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User Journal

Journal Journal: Kapla: Spirals

Just building stuff, sometimes continuing the following week: Week 1 Week 2

The booklet had a spiral which took some time to figure out. Basically, 2 pieces in the middle, and 1 on each side of it, which makes it look really cool, and more importantly, supports the turned pieces. They do a slow turn though.

After figuring it out, we went for a 3, that is, 3 in the middle, 2 on each side, and 1 on each side of that. With 1000 pieces, that allows 111 levels of 9 pieces each, which is what a friend built in the picture. The last piece might be lost, but there are 3 warped pieces in there. Got to watch out where to put them!

Kapla is expensive, but with a small table, the enjoyment never ends. In only takes a few minutes for even the ardent to give in and start building!

User Journal

Journal Journal: Link o' the day:Raw cookie dough vs health & value judgments

Why public health worries don't have to ruin your cookie dough This and its ilk have been going around for a little while. I especially liked the part mentioning value judgements:

But the key word of the previous sentence is "unnecessarily." Whether something is necessary or not is not a scientific judgment. It is a value judgment. An FDA official may personally believe that eating raw cookie dough isn't important and choose to never eat it. That is their choice. At the same time, I can believe that eating cookie dough (made from flour known to be not part of the recall and pasteurized eggs) is something that I enjoy enough that I'm willing to put myself and my children at (a very small) risk to do.

Someone ought to tell him that in US English, periods go outside the quotation mark.

User Journal

Journal Journal: Chronicle/Link o' the day: Keyboard, pi, and more 3

I made a stupid mistake with a keyboard. I didn't realize it until after i bought a raspberry pi 3 to replace it. With a total cost of $65.26 (pi, pi plug, dvi->hdmi cable, sd card) i'm glad i have it.

FWIW, the breakdown in price:
$35.00 Raspberry Pi 3 Model B
$8.99 Raspberry Pi Power Supply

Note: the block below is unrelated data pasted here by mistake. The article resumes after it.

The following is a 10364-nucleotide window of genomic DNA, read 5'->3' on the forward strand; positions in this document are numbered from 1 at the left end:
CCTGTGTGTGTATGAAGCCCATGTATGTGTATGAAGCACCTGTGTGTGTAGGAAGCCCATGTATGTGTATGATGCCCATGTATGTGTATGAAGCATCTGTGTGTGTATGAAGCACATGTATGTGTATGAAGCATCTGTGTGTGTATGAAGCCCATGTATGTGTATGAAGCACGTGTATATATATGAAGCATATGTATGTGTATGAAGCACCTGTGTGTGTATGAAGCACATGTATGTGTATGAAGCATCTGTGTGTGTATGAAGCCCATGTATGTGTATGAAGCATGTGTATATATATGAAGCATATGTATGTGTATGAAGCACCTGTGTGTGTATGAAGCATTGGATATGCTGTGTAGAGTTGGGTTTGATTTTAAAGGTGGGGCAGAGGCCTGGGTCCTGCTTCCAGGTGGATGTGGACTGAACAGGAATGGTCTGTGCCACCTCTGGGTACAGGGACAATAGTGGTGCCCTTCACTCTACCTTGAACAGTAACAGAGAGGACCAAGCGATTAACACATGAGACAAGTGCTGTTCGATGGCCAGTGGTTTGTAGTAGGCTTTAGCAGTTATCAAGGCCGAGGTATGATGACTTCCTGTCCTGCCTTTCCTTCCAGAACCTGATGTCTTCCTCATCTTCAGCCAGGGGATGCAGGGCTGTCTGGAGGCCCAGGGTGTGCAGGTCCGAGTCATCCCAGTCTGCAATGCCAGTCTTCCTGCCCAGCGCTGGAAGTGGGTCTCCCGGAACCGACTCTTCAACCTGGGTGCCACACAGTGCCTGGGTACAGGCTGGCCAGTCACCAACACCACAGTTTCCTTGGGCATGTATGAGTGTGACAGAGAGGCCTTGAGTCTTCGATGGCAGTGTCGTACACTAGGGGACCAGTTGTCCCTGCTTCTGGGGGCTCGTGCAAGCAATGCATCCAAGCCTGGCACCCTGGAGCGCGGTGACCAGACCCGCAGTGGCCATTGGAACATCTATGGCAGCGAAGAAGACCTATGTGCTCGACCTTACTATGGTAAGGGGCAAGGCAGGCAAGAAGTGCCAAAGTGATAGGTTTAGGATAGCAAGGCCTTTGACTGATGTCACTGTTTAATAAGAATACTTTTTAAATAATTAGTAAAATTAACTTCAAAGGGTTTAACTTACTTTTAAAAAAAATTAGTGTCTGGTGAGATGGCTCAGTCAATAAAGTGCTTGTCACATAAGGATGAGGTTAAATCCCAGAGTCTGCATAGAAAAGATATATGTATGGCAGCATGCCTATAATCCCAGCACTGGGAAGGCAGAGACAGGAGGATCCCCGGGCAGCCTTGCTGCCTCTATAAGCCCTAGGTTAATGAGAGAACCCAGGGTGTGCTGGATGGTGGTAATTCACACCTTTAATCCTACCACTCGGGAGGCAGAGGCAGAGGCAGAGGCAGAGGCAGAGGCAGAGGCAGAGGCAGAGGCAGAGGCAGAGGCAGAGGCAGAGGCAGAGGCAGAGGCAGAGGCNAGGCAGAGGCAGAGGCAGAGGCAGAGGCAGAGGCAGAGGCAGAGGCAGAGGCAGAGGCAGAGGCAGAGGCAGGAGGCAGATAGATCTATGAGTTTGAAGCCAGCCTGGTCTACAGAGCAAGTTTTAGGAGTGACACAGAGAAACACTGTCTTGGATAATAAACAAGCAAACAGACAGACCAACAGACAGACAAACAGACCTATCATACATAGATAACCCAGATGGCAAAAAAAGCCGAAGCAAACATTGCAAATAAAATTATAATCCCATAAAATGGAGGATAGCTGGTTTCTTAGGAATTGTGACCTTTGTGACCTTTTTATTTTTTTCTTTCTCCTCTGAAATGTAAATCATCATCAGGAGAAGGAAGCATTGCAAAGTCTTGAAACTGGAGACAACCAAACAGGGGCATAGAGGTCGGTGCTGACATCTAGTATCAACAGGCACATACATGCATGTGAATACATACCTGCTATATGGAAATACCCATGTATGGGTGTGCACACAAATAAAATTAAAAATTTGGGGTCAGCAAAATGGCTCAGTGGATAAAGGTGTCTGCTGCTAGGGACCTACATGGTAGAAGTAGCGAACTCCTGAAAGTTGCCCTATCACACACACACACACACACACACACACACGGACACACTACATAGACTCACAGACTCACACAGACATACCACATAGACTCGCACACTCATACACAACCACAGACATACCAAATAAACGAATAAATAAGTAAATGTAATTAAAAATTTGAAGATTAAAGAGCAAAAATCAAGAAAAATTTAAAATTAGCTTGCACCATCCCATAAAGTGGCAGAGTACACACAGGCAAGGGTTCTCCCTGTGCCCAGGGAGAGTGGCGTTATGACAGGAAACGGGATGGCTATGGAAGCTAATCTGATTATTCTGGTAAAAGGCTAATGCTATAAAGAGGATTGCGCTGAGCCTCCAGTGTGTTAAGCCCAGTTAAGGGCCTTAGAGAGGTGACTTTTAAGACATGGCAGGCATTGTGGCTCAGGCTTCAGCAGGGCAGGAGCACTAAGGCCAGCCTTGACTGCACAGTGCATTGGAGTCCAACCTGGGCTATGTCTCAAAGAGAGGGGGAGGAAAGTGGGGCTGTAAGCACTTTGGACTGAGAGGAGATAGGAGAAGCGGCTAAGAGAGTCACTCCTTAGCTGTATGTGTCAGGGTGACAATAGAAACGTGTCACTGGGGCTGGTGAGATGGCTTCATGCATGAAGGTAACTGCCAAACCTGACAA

$7.99 Shipping
$3.79 DVI->HDMA cable (free shipping)
$9.49 Kingston 32GB Micro SD card ($8.95 + tax, free shipping)

I despise the UN, even referring to them as the UNAI. And now UNESCO (after the earlier brouhaha on the same issue) has decided that the Temple Mount and Western Wall are not Jewish sites.

Ever heard of the NSF funded "Shrimp on a treadmill" study? Here's a video of the shrimp on the treadmill: They ought to turn that into a motivational video. Perhaps the small amount of views over the past decade has to do with an aversion to exercise.

Boaty McBoatface win the recommendation.

I just found out that "scot-free" is ~500 years old and has to do with taxes.

User Journal

Journal Journal: Verbiage: Our library in the digital age

Library? What's a library? Oh, books. What's a book?

Well, a library is a place where they have an Internet connection, and people tend to be on the quieter side. A book is where outdated information and stories without update or comment are posted. An anachronistic nostalgia wasting (y)our city's tax revenue. Not to mention our library's the ugly web page, not to be mixed up with a decent page from a library with a deceptively similar name.

I have a friend who works at the library. He works there part time, and has done so for many years. So when i do have an issue, i give him a call and (believe it or not) he is more than happy to help. And every time i do call and ask, i find out more about our library. Cool stuff too. The only prerequisite is a library card (number).

One item of interest is Zinio. IIUC, there's actually two Zinios. One for libraries, the other for personal use. Our library pays for Zinio, so as long as you have a library card you can login. I found the setup process to be terribly annoying, mostly due to error and a stupid process that keeps asking and re-asking. Whatever. Once it is setup, however, it works beautifully. Basically, Zinio has a bunch of digital magazine subscriptions such as Reader's Digest, National Geographic, fashion, hobby, and kids publications. I assume it depends on what the library pays for. You subscribe to it, and as long as there a "copy" available, you can read it. You release it when your done, and it can alert you where there are more. And, because there is an app too, you can read it just about anywhere. Cool stuff.

A second item is only interesting if you like ebooks. OverDrive has ebooks based on your library's subscription, and again, you use your card to login. It too has an app. It's like Zinio, but for books. (Should that be the other way around? :) I find this less helpful because i'm not big on ebooks, and i have a Kindle for that anyway. Nonetheless, between the webpage and app, it's a pretty cool option to have.